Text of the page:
Is a virtual reality headset a platform or a peripheral? It’s an ideological war that’s tearing apart the once-unified VR community, with no end in sight. On one side, you’ve got Oculus saying “We’re a platform.” On the other, HTC, Valve, Razer, Leap Motion, and others are essentially saying “It’s a fancy monitor.”
Here’s the key difference: If every VR headset is a platform, then companies can justify holding back “exclusive” content to entice consumers into their ecosystem. If, on the other hand, a head-mounted display is just a fancy monitor you strap to your eyes—equivalent in status to a mouse or a keyboard or a pair of headphones—then exclusive content makes no sense. You wouldn’t buy a monitor just so you could play the new Doom, for instance.
And it’s a conflict that’s come to a head this week, in probably the most confusing way possible. First, put down your pitchfork. Then, let’s lay out the chronology of events.
Things started when, frustrated by a bunch of games going Rift-exclusive during E3, a Reddit user posted a thread complaining about Oculus’s tactics. Typical day on the Vive subreddit, really—except Croteam’s Mario Kotlar jumped into the thread and alleged something people long-suspected but couldn’t confirm: Oculus is buying exclusive rights to third-party games. Said Kotlar:
“They tried to buy Serious Sam VR as well. It wasn’t easy, but we turned down a shitton of money, as we believe that truly good games will sell by themselves and make profit in the long run regardless. And also because we hate exclusives as much as you do.”
Would that be surprising? No. But it does fly directly in the face of what Palmer Luckey has said in the past. Last year, Luckey took to Reddit to say:
“What we are doing is working with external devs to make VR games. These are games that have been 100% funded by Oculus from the start, co-designed and co-developed by our own internal game dev teams. The majority of these games would not even exist were we not funding them, it is not like we just paid for exclusivity on existing games.”
“It is not like we just paid for exclusivity on existing games.”
But if what Kotlar says is true, then that’s exactly what’s happening now, so I got in touch with Oculus to see what’s going on. And then everything really went to hell, and Croteam CTO Alen Ladavac waded into the fray with a comment and his own Reddit thread.
First, Ladavac comments:
“I want to clarify some of the inaccuracies about our relationship with Oculus. Oculus did approach us with an offer to help fund the completion of Serious Sam VR: The Last Hope in exchange for launching first on the Oculus Store and keeping it time-limited exclusive. Their offer was to help us accelerate development of our game, with the expectation that it would eventually support all PC VR platforms. We looked at the offer and decided it wasn’t right for our team. At no time did Oculus ask for, or did we discuss total exclusivity or buyout of support from Vive. We look forward to supporting Rift and Vive.”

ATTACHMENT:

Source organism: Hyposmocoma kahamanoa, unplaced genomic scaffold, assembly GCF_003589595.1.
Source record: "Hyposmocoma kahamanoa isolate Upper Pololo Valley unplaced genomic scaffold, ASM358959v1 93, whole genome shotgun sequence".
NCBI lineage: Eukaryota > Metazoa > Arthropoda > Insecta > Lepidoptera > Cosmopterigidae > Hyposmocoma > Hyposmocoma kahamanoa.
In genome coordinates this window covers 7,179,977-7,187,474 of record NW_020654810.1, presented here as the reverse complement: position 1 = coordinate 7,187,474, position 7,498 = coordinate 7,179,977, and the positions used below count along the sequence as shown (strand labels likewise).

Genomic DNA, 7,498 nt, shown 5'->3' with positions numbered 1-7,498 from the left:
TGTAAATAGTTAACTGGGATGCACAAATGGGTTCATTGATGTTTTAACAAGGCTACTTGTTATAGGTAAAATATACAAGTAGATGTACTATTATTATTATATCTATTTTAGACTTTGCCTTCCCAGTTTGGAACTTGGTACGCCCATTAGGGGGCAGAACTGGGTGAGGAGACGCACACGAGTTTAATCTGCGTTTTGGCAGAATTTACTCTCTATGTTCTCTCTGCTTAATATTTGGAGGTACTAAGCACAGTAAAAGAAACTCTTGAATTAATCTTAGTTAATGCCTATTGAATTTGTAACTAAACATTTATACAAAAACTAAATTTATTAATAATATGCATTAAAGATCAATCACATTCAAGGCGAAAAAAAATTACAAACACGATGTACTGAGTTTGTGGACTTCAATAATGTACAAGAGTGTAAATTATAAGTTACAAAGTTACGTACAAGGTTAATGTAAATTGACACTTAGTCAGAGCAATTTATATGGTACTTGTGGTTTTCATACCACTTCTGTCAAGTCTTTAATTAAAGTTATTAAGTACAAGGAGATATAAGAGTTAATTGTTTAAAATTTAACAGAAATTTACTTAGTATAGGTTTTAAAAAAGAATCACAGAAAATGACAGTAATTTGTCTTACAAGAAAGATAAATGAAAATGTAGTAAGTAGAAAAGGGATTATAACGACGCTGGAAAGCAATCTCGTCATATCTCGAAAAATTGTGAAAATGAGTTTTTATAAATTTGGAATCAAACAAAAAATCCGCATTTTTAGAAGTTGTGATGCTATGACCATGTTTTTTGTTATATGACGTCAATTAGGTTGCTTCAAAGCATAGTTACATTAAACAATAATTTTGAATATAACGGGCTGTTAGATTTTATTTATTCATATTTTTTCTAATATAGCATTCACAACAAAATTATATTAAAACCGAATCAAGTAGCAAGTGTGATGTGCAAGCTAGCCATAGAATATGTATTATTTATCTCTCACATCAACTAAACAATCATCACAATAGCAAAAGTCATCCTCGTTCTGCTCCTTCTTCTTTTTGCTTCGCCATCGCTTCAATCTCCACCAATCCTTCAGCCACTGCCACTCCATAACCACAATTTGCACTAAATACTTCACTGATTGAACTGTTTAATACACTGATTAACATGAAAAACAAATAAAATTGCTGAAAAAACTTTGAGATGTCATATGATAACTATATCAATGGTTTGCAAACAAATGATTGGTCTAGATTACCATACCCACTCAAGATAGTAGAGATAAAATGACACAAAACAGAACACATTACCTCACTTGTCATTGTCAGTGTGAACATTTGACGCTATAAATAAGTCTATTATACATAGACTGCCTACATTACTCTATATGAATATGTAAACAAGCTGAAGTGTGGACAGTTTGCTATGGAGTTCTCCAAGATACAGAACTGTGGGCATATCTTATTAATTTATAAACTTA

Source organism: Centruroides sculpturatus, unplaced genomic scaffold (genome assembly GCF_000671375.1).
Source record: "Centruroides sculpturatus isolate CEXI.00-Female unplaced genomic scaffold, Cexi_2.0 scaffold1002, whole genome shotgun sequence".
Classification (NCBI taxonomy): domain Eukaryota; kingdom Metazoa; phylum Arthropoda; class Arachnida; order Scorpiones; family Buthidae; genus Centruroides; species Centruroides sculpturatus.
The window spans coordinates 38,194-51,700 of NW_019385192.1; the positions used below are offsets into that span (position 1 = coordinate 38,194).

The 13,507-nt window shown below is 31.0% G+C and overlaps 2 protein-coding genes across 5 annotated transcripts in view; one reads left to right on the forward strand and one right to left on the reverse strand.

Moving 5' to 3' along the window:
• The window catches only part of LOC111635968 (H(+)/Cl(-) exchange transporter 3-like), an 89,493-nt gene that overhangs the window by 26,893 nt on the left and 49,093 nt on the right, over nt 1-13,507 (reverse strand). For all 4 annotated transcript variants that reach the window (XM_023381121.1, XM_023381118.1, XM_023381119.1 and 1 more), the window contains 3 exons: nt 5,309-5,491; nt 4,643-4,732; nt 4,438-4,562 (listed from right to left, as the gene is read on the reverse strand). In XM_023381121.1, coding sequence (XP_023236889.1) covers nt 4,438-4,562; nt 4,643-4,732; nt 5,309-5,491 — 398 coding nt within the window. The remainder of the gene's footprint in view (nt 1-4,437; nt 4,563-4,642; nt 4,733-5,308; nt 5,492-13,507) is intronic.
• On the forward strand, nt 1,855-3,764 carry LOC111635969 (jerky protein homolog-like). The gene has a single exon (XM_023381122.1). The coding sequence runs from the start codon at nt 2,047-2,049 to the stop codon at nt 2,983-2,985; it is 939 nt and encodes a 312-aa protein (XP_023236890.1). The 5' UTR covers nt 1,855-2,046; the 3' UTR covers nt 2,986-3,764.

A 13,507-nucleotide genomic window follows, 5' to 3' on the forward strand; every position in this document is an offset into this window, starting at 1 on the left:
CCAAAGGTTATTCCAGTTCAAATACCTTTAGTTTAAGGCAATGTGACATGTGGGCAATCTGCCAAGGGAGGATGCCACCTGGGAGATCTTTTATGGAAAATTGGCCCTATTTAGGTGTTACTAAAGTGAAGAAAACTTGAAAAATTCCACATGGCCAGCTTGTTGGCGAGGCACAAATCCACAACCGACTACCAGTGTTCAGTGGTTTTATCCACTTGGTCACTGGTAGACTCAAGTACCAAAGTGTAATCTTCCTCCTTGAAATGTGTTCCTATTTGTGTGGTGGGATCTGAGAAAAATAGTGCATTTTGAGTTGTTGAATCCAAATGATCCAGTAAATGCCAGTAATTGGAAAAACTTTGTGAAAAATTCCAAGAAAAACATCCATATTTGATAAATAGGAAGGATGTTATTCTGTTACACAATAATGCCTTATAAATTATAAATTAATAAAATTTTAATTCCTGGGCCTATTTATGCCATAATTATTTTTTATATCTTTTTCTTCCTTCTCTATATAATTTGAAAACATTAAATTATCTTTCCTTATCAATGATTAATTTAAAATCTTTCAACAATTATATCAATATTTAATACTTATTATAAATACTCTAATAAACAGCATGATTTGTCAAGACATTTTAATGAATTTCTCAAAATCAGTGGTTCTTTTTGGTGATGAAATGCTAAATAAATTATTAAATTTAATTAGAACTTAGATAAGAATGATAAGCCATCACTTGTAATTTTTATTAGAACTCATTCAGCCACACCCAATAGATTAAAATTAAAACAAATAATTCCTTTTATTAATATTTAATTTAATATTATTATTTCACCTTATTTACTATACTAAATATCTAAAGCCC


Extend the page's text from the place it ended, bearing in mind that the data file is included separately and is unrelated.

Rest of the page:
And then here’s Oculus:
“We regularly offer developers financial grants to help fund early development of new titles to accelerate development or expand the scope of the game. In some cases, we exchange funding in return for launching on the Oculus Store first, with the expectation that the game will go on to launch on other platforms.
In the case of Croteam, at no time did we request that they stop development for other platforms, and we look forward to seeing Serious Sam be successful across the entire VR ecosystem.”
So, assuming Oculus and Croteam are on the up-and-up and this isn’t just damage control, then Kotlar was only half wrong. Oculus didn’t try to “buy” Serious Sam VR. Not entirely, anyway.
Instead, I assume we’re looking at a deal similar to the one struck with CCP to keep EVE Valkyrie exclusive to the Oculus for six months. If you still have an ideological aversion to those tactics, I can’t blame you—I too have more fondness for the old “If one succeeds, we all succeed” attitude the VR community used to pay lip service to—but I can’t fault Oculus (as a business) for trying to get something for its money. I just can’t really applaud them for it, either.
The most you can do is try to support companies that are more magnanimous. Companies like Razer, believe it or not—the company announced yesterday it’s donating five million dollars to help kickstart VR development for games across all platforms, not just its HDK2. Maybe it’s time we look to other leaders in VR and stop treating Oculus like it’s the be-all-end-all, lest they actually become the be-all-end-all.